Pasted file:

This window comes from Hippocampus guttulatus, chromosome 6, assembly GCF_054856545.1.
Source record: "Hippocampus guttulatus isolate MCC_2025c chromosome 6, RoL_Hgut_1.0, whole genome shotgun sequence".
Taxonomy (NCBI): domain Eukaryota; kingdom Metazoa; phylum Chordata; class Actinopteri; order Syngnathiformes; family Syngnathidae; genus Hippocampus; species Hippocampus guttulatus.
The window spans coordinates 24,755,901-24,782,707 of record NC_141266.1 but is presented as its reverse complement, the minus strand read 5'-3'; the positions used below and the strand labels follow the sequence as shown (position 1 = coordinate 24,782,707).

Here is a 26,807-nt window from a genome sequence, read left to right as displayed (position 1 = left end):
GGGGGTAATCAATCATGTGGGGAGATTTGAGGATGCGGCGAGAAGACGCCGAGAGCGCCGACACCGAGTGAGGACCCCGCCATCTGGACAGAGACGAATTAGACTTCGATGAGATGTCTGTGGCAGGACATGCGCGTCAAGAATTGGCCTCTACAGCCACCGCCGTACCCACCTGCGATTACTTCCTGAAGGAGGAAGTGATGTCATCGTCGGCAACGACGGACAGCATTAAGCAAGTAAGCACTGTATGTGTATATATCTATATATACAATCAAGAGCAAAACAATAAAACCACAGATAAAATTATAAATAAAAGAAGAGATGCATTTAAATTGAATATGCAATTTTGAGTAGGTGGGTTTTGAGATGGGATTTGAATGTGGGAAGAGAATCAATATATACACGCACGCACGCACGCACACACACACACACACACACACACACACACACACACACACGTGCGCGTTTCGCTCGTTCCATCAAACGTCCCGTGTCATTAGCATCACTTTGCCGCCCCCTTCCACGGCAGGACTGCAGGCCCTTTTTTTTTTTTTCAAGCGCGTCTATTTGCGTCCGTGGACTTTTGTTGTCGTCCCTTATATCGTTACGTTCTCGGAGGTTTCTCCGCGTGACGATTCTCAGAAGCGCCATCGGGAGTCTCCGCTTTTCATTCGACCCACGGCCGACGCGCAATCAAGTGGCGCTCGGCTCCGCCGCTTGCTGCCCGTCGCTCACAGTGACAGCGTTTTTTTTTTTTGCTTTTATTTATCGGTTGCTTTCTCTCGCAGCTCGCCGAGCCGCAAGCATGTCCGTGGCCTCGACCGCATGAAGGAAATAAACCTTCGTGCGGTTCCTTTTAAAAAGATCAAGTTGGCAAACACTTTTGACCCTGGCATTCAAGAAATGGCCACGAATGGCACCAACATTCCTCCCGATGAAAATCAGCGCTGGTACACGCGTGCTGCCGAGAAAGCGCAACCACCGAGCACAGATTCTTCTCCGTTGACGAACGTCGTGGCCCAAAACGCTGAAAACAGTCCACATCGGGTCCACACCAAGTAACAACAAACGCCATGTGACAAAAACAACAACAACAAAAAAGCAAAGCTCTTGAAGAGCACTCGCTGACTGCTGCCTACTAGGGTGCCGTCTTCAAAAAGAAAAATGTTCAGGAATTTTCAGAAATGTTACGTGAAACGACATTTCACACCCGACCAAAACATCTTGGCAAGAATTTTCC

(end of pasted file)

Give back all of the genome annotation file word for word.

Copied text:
This window comes from Hippocampus guttulatus, chromosome 6, assembly GCF_054856545.1.
Source record: "Hippocampus guttulatus isolate MCC_2025c chromosome 6, RoL_Hgut_1.0, whole genome shotgun sequence".
Taxonomy (NCBI): domain Eukaryota; kingdom Metazoa; phylum Chordata; class Actinopteri; order Syngnathiformes; family Syngnathidae; genus Hippocampus; species Hippocampus guttulatus.
The window spans coordinates 24,755,901-24,782,707 of record NC_141266.1 but is presented as its reverse complement, the minus strand read 5'-3'; the positions used below and the strand labels follow the sequence as shown (position 1 = coordinate 24,782,707).

Here is a 26,807-nt window from a genome sequence, read left to right as displayed (position 1 = left end):
GGGGGTAATCAATCATGTGGGGAGATTTGAGGATGCGGCGAGAAGACGCCGAGAGCGCCGACACCGAGTGAGGACCCCGCCATCTGGACAGAGACGAATTAGACTTCGATGAGATGTCTGTGGCAGGACATGCGCGTCAAGAATTGGCCTCTACAGCCACCGCCGTACCCACCTGCGATTACTTCCTGAAGGAGGAAGTGATGTCATCGTCGGCAACGACGGACAGCATTAAGCAAGTAAGCACTGTATGTGTATATATCTATATATACAATCAAGAGCAAAACAATAAAACCACAGATAAAATTATAAATAAAAGAAGAGATGCATTTAAATTGAATATGCAATTTTGAGTAGGTGGGTTTTGAGATGGGATTTGAATGTGGGAAGAGAATCAATATATACACGCACGCACGCACGCACACACACACACACACACACACACACACACACACACACACGTGCGCGTTTCGCTCGTTCCATCAAACGTCCCGTGTCATTAGCATCACTTTGCCGCCCCCTTCCACGGCAGGACTGCAGGCCCTTTTTTTTTTTTTCAAGCGCGTCTATTTGCGTCCGTGGACTTTTGTTGTCGTCCCTTATATCGTTACGTTCTCGGAGGTTTCTCCGCGTGACGATTCTCAGAAGCGCCATCGGGAGTCTCCGCTTTTCATTCGACCCACGGCCGACGCGCAATCAAGTGGCGCTCGGCTCCGCCGCTTGCTGCCCGTCGCTCACAGTGACAGCGTTTTTTTTTTTTGCTTTTATTTATCGGTTGCTTTCTCTCGCAGCTCGCCGAGCCGCAAGCATGTCCGTGGCCTCGACCGCATGAAGGAAATAAACCTTCGTGCGGTTCCTTTTAAAAAGATCAAGTTGGCAAACACTTTTGACCCTGGCATTCAAGAAATGGCCACGAATGGCACCAACATTCCTCCCGATGAAAATCAGCGCTGGTACACGCGTGCTGCCGAGAAAGCGCAACCACCGAGCACAGATTCTTCTCCGTTGACGAACGTCGTGGCCCAAAACGCTGAAAACAGTCCACATCGGGTCCACACCAAGTAACAACAAACGCCATGTGACAAAAACAACAACAACAAAAAAGCAAAGCTCTTGAAGAGCACTCGCTGACTGCTGCCTACTAGGGTGCCGTCTTCAAAAAGAAAAATGTTCAGGAATTTTCAGAAATGTTACGTGAAACGACATTTCACACCCGACCAAAACATCTTGGCAAGAATTTTCC